Which of the following combinations of free thyroxine (FT4) level and thyroid-stimulating hormone (TSH) level is MOST likely in a patient with subclinical hypothyroidism?

About 5% of patients older than 65 years have hypothyroidism. Primary hypothyroidism is due to thyroid gland dysfunction, while secondary hypothyroidism is due to pituitary dysfunction. In primary hypothyroidism, thyroid-stimulating hormone (TSH) is increased due to a negative feedback loop that stimulates the failing gland, while free thyroxine (FT4) is low or low-normal. Low levels of both FT4 and TSH suggest secondary hypothyroidism, often associated with pituitary dysfunction. High FT4 levels with low TSH levels suggest primary hyperthyroidism (Figure).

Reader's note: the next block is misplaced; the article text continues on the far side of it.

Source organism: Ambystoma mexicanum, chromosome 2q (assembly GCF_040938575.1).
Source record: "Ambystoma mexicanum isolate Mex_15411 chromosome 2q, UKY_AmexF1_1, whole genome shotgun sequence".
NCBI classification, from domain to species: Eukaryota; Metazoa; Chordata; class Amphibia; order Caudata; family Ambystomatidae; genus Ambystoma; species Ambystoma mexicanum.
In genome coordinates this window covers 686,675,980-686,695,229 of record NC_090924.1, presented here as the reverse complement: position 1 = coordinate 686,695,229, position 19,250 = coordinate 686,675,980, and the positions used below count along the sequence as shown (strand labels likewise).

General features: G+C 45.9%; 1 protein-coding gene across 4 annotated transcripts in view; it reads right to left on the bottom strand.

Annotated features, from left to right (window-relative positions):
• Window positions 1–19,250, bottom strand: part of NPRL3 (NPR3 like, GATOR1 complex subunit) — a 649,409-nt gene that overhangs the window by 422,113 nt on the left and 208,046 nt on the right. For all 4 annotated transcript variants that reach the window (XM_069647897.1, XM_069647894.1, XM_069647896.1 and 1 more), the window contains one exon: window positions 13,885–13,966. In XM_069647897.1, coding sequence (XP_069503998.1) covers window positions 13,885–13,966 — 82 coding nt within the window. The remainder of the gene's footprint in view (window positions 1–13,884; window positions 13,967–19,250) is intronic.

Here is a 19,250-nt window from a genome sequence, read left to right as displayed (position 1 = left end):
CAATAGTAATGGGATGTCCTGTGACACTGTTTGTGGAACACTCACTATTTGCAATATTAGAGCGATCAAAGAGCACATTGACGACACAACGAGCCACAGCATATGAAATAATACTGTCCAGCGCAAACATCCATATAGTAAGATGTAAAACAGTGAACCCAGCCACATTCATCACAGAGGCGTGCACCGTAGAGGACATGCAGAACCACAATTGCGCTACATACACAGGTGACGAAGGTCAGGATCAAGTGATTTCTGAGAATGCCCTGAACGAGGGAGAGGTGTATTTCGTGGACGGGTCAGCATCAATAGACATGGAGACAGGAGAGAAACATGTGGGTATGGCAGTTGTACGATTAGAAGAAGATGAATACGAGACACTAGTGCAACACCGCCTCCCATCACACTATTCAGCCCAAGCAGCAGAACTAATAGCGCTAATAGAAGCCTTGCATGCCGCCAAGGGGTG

Subclinical hypothyroidism is characterized by normal FT4 and high TSH. High TSH ranges from 5 to 15 mU/L, while normal TSH ranges from 0.3 to 4.5 mU/L. Generally, subclinical hypothyroidism is thought to have little or no perioperative significance. An increasing TSH level is the...

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